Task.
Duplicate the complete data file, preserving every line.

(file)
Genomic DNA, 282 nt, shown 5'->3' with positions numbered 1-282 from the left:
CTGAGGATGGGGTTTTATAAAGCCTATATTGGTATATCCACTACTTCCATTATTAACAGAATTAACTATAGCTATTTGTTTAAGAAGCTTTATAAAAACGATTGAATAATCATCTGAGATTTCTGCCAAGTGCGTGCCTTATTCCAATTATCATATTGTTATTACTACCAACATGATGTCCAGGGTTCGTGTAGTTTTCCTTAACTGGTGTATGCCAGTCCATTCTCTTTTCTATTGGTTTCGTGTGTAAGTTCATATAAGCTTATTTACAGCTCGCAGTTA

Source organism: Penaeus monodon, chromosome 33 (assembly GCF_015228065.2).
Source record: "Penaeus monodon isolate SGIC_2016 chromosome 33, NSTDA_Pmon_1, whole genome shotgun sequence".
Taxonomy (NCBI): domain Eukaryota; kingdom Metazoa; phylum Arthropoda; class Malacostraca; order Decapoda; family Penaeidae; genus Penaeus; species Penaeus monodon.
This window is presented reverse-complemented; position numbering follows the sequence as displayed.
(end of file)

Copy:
Genomic DNA, 282 nt, shown 5'->3' with positions numbered 1-282 from the left:
CTGAGGATGGGGTTTTATAAAGCCTATATTGGTATATCCACTACTTCCATTATTAACAGAATTAACTATAGCTATTTGTTTAAGAAGCTTTATAAAAACGATTGAATAATCATCTGAGATTTCTGCCAAGTGCGTGCCTTATTCCAATTATCATATTGTTATTACTACCAACATGATGTCCAGGGTTCGTGTAGTTTTCCTTAACTGGTGTATGCCAGTCCATTCTCTTTTCTATTGGTTTCGTGTGTAAGTTCATATAAGCTTATTTACAGCTCGCAGTTA

Source organism: Penaeus monodon, chromosome 33 (assembly GCF_015228065.2).
Source record: "Penaeus monodon isolate SGIC_2016 chromosome 33, NSTDA_Pmon_1, whole genome shotgun sequence".
Taxonomy (NCBI): domain Eukaryota; kingdom Metazoa; phylum Arthropoda; class Malacostraca; order Decapoda; family Penaeidae; genus Penaeus; species Penaeus monodon.
This window is presented reverse-complemented; position numbering follows the sequence as displayed.